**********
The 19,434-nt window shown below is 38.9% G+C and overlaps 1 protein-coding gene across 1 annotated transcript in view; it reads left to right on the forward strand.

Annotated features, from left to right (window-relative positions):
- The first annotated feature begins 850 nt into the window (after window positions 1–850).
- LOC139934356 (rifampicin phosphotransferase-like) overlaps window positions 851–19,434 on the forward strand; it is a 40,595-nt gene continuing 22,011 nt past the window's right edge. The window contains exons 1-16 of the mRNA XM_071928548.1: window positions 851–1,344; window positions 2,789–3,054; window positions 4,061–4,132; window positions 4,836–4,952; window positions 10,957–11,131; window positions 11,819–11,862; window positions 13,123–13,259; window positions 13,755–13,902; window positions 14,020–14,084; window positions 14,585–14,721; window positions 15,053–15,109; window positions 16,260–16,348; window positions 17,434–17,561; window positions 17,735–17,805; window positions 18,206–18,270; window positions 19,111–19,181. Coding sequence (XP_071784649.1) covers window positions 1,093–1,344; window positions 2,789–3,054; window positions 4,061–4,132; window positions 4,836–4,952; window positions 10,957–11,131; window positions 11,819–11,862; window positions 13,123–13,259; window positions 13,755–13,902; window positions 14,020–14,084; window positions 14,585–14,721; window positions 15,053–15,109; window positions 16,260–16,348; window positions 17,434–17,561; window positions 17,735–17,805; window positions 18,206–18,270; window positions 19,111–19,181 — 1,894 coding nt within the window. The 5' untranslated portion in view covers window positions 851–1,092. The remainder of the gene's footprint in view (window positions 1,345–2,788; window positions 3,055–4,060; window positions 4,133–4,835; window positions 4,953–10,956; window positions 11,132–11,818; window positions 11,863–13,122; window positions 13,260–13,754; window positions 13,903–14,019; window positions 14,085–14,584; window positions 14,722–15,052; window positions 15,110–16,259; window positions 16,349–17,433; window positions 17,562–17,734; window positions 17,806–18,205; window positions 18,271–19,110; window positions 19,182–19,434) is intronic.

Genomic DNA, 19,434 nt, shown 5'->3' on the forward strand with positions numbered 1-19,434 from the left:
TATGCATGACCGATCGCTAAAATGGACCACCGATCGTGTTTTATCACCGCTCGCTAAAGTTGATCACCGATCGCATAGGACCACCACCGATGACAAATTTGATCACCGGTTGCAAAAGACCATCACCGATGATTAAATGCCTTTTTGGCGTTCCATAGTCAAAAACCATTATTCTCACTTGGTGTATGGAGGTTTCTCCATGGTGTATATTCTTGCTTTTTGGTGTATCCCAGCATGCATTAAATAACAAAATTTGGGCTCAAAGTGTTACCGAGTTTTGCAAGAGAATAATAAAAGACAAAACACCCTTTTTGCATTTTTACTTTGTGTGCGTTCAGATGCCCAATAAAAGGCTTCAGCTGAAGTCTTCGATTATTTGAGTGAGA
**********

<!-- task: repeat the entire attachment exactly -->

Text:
The 19,434-nt window shown below is 38.9% G+C and overlaps 1 protein-coding gene across 1 annotated transcript in view; it reads left to right on the forward strand.

Annotated features, from left to right (window-relative positions):
- The first annotated feature begins 850 nt into the window (after window positions 1–850).
- LOC139934356 (rifampicin phosphotransferase-like) overlaps window positions 851–19,434 on the forward strand; it is a 40,595-nt gene continuing 22,011 nt past the window's right edge. The window contains exons 1-16 of the mRNA XM_071928548.1: window positions 851–1,344; window positions 2,789–3,054; window positions 4,061–4,132; window positions 4,836–4,952; window positions 10,957–11,131; window positions 11,819–11,862; window positions 13,123–13,259; window positions 13,755–13,902; window positions 14,020–14,084; window positions 14,585–14,721; window positions 15,053–15,109; window positions 16,260–16,348; window positions 17,434–17,561; window positions 17,735–17,805; window positions 18,206–18,270; window positions 19,111–19,181. Coding sequence (XP_071784649.1) covers window positions 1,093–1,344; window positions 2,789–3,054; window positions 4,061–4,132; window positions 4,836–4,952; window positions 10,957–11,131; window positions 11,819–11,862; window positions 13,123–13,259; window positions 13,755–13,902; window positions 14,020–14,084; window positions 14,585–14,721; window positions 15,053–15,109; window positions 16,260–16,348; window positions 17,434–17,561; window positions 17,735–17,805; window positions 18,206–18,270; window positions 19,111–19,181 — 1,894 coding nt within the window. The 5' untranslated portion in view covers window positions 851–1,092. The remainder of the gene's footprint in view (window positions 1,345–2,788; window positions 3,055–4,060; window positions 4,133–4,835; window positions 4,953–10,956; window positions 11,132–11,818; window positions 11,863–13,122; window positions 13,260–13,754; window positions 13,903–14,019; window positions 14,085–14,584; window positions 14,722–15,052; window positions 15,110–16,259; window positions 16,349–17,433; window positions 17,562–17,734; window positions 17,806–18,205; window positions 18,271–19,110; window positions 19,182–19,434) is intronic.

Genomic DNA, 19,434 nt, shown 5'->3' on the forward strand with positions numbered 1-19,434 from the left:
TATGCATGACCGATCGCTAAAATGGACCACCGATCGTGTTTTATCACCGCTCGCTAAAGTTGATCACCGATCGCATAGGACCACCACCGATGACAAATTTGATCACCGGTTGCAAAAGACCATCACCGATGATTAAATGCCTTTTTGGCGTTCCATAGTCAAAAACCATTATTCTCACTTGGTGTATGGAGGTTTCTCCATGGTGTATATTCTTGCTTTTTGGTGTATCCCAGCATGCATTAAATAACAAAATTTGGGCTCAAAGTGTTACCGAGTTTTGCAAGAGAATAATAAAAGACAAAACACCCTTTTTGCATTTTTACTTTGTGTGCGTTCAGATGCCCAATAAAAGGCTTCAGCTGAAGTCTTCGATTATTTGAGTGAGA